Supreme Court Throws Out California Law Banning Sales of Violent Games to Kids
Free speech advocates have got to be thrilled with a Supreme Court ruling today that overturned California's attempt to ban sales of violent video games to children.
Personally, I think it's another indicator that we need to get a lot more proactive about how we flag and review this sort of interactive, digital content. Frankly, our laws woefully ill-equipped to the level of sophistication and imagery that is now possible through even the most basic of games. Need evidence? Play "Angry Birds" for a few minutes. Incidentally, think about the premise of that game for a minute — attempting to kill a bunch of pigs. The stuff that the California law sought to nix was way more graphic and violent. An example: "Call of Duty: Modern Warfare 2," which includes depictions of terrorists killing civilians. (Its rating is pending.)
The 7-2 ruling deemed that the law — ironically signed into existence in 2005 by then-Governor Arnold Schwarzenegger (yes, he of the very violent Terminator character) went too far in its attempt to protect children. It didn't set out a new code of rating of this sort of content. Rather, it sought to find retailers that sold the games to anyone under that age of 18.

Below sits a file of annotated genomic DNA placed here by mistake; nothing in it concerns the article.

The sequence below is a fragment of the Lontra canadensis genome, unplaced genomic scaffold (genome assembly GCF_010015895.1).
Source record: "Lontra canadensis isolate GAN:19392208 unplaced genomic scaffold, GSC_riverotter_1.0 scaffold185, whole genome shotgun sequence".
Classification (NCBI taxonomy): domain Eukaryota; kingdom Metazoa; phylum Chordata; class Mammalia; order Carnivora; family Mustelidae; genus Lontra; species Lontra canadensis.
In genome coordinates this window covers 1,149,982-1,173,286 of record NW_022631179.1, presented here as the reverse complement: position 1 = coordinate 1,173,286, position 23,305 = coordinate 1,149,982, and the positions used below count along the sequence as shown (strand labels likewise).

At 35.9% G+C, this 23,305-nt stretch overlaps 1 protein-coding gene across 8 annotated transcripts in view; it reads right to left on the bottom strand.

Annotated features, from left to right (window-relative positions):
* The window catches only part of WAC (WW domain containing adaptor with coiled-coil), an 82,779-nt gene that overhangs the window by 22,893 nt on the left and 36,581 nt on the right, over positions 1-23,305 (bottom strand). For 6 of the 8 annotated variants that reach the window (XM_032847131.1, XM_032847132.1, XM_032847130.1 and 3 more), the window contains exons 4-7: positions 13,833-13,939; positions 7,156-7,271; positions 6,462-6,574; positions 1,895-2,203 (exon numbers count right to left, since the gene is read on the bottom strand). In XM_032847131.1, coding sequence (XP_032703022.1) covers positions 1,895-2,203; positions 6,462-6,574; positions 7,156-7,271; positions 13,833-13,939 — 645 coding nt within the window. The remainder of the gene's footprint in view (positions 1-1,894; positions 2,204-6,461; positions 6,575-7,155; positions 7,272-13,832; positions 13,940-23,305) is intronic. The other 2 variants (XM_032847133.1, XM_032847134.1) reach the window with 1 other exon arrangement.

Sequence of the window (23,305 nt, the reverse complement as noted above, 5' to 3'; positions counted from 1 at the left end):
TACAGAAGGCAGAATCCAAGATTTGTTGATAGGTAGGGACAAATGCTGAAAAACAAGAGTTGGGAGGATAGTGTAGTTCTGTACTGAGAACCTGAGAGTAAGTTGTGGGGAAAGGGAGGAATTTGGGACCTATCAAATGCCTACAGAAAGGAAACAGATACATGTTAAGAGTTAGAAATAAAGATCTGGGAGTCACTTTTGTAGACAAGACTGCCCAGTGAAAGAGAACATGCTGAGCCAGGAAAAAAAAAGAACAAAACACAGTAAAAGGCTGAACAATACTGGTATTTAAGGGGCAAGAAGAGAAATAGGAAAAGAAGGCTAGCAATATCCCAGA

In the ruling, the court wrote:
"This country has no tradition of specially restricting children’s access to depictions of violence. And California’s claim that 'interactive' video games present special problems, in that the player participates in the violent action on screen and determines its out-come, is unpersuasive."
CNN covers the detailed history of the case in this article.
While I'm no legal expert and I'm a writer, so I appreciate the free-speech defense, I believe we DO need tighter scrutiny of the regulations governing how video games and other digital content are marketed.
It is one thing as a parent to watch a movie or other form of linear content and decide whether or not your child is mature enough to view it. It is another thing entirely to expect a parent (or an aunt like me) to try out these interactive games beforehand and make that decision. That's because, frankly, I am not nearly as good with the joystick or game control devices as my young nephew. That's a fact, and it's a problematic one for those of us who would like to filter the images exposed to impressionable children.